Use LinkedIn to identify who runs these departments or who used to run them, ideally you want to network with the people who used to work for these companies. They will be more open to answering specific questions about the department, the company and the challenges. Tell them you are doing some research.

Follow the organisations, you will now get to see the names of people who are currently employed by the organisation.

Run a search on a target company to get a list of employees, also search on past team members to see where they are currently employed.

Job Hunting Tip 3: Connect with current employees by sending a personalised request, explain why you are interested in their company and including something of interest TO THEM!

You are then beginning a conversation

Ask to set up an informational/ fact-finding meeting of about 20-30 minutes. Don’t ask them about a job, concentrate on finding out more about them, their work, why they like the organisation and any advice they can offer. The person you spoke to, to gather research may contact their ex-boss, that’s great as the person in the company you want to speak to will be more receptive to your call.

You can then approach a hiring manager in one of the organisations that you want to work for and tell them they you know their problems, and can help. Ask to meet to talk.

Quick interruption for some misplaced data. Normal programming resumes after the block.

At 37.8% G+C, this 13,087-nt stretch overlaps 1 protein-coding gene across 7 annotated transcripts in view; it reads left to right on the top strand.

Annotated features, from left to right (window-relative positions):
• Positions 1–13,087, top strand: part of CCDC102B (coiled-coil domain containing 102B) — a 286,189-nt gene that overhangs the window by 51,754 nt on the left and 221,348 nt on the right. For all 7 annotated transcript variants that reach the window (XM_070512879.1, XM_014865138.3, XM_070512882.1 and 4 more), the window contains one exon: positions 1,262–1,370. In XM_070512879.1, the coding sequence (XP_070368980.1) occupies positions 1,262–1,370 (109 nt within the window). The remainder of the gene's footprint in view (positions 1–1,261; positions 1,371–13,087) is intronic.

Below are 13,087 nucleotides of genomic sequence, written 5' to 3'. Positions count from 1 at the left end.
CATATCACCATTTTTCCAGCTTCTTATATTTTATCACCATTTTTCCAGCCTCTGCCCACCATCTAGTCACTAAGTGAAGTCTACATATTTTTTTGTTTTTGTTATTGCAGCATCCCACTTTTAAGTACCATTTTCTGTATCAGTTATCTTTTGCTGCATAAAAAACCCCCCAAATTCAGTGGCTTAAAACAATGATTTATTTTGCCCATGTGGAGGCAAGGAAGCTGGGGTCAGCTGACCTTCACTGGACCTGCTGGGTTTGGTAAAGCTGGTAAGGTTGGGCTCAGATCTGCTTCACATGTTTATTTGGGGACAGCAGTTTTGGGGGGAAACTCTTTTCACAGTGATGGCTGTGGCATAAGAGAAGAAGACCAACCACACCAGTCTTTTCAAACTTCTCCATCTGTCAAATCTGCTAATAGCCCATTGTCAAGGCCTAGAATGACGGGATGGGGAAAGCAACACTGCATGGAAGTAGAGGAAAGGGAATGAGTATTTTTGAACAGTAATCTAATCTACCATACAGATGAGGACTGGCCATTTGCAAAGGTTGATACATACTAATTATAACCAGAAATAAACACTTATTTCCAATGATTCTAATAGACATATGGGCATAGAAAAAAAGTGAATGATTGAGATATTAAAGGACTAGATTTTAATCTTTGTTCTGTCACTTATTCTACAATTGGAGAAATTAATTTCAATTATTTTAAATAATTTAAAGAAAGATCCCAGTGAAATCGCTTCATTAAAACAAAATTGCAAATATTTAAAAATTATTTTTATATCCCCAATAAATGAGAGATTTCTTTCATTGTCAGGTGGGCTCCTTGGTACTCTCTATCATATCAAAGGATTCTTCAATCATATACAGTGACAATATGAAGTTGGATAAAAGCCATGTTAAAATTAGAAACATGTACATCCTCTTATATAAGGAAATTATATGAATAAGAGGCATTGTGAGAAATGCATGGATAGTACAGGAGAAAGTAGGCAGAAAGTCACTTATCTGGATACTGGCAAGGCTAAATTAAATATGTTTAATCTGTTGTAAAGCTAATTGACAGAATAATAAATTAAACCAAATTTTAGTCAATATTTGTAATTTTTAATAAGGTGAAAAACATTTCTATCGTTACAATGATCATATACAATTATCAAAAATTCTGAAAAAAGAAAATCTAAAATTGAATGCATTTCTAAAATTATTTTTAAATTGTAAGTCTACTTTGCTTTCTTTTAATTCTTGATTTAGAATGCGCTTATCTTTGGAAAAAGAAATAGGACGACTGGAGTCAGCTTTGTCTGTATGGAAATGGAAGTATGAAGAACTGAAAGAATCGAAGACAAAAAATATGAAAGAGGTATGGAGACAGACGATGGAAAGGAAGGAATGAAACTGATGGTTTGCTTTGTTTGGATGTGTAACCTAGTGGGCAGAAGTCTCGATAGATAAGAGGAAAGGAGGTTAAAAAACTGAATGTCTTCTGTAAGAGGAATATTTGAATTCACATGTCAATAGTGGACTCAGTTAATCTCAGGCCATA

Stay in touch, send a thank you note, send them articles of interest and keep them informed over your progress and how you have put their advice into practice.

This approach can take time, you aren’t going to get to an interview in a matter of weeks but you will be developing a relationship with someone who works within the organisation and when a job opening comes up they can make a personal recommendation to the hiring manager.

Be Prepared

Without LinkedIn you will come across as unprepared, recruiters expect you to be on LinkedIn and this combines networking (the old) and social media (the new). It also allows you to be found, and once found by recruiters or others you want to move these online connections offline – you want to get meetings.